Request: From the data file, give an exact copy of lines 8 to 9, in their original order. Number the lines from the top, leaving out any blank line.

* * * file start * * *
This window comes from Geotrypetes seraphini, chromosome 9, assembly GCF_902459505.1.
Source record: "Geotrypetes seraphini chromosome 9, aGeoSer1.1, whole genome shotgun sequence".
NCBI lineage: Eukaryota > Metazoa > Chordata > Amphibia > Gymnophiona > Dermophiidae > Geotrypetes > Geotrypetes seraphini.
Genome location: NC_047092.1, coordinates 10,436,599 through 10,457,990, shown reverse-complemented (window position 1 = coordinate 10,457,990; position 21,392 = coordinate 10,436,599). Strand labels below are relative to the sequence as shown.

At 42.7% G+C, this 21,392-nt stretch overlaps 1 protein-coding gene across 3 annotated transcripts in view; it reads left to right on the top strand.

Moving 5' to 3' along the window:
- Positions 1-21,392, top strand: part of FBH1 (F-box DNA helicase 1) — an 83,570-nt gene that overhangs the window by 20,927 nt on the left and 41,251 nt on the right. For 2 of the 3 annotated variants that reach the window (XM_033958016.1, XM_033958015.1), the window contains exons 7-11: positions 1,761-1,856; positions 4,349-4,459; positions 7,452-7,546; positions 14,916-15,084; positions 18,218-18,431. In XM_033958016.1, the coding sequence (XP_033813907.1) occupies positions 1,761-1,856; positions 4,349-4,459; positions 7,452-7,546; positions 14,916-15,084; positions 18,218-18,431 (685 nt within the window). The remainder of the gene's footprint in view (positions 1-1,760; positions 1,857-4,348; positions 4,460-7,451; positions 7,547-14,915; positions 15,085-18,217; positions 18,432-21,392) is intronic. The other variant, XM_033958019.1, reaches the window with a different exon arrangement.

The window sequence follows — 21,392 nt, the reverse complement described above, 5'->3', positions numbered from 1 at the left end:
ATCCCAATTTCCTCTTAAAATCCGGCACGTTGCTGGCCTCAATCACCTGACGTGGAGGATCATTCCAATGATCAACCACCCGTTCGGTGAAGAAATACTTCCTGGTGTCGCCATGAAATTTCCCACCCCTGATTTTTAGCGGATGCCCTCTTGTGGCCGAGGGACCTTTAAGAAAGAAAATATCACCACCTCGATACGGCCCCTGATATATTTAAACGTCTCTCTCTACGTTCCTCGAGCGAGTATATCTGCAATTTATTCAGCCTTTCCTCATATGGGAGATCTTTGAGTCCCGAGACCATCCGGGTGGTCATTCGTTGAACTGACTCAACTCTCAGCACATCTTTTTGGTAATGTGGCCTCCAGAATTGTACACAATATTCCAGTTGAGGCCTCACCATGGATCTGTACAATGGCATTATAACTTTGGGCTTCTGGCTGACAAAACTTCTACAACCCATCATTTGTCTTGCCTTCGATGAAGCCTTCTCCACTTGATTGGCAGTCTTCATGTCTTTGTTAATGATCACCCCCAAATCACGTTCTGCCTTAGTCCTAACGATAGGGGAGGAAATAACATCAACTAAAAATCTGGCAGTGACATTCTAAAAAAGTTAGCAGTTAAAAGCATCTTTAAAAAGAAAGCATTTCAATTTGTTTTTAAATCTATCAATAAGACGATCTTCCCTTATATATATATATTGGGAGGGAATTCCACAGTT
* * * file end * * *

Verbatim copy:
The window sequence follows — 21,392 nt, the reverse complement described above, 5'->3', positions numbered from 1 at the left end:
ATCCCAATTTCCTCTTAAAATCCGGCACGTTGCTGGCCTCAATCACCTGACGTGGAGGATCATTCCAATGATCAACCACCCGTTCGGTGAAGAAATACTTCCTGGTGTCGCCATGAAATTTCCCACCCCTGATTTTTAGCGGATGCCCTCTTGTGGCCGAGGGACCTTTAAGAAAGAAAATATCACCACCTCGATACGGCCCCTGATATATTTAAACGTCTCTCTCTACGTTCCTCGAGCGAGTATATCTGCAATTTATTCAGCCTTTCCTCATATGGGAGATCTTTGAGTCCCGAGACCATCCGGGTGGTCATTCGTTGAACTGACTCAACTCTCAGCACATCTTTTTGGTAATGTGGCCTCCAGAATTGTACACAATATTCCAGTTGAGGCCTCACCATGGATCTGTACAATGGCATTATAACTTTGGGCTTCTGGCTGACAAAACTTCTACAACCCATCATTTGTCTTGCCTTCGATGAAGCCTTCTCCACTTGATTGGCAGTCTTCATGTCTTTGTTAATGATCACCCCCAAATCACGTTCTGCCTTAGTCCTAACGATAGGGGAGGAAATAACATCAACTAAAAATCTGGCAGTGACATTCTAAAAAAGTTAGCAGTTAAAAGCATCTTTAAAAAGAAAGCATTTCAATTTGTTTTTAAATCTATCAATAAGACGATCTTCCCTTATATATATATATTGGGAGGGAATTCCACAGTT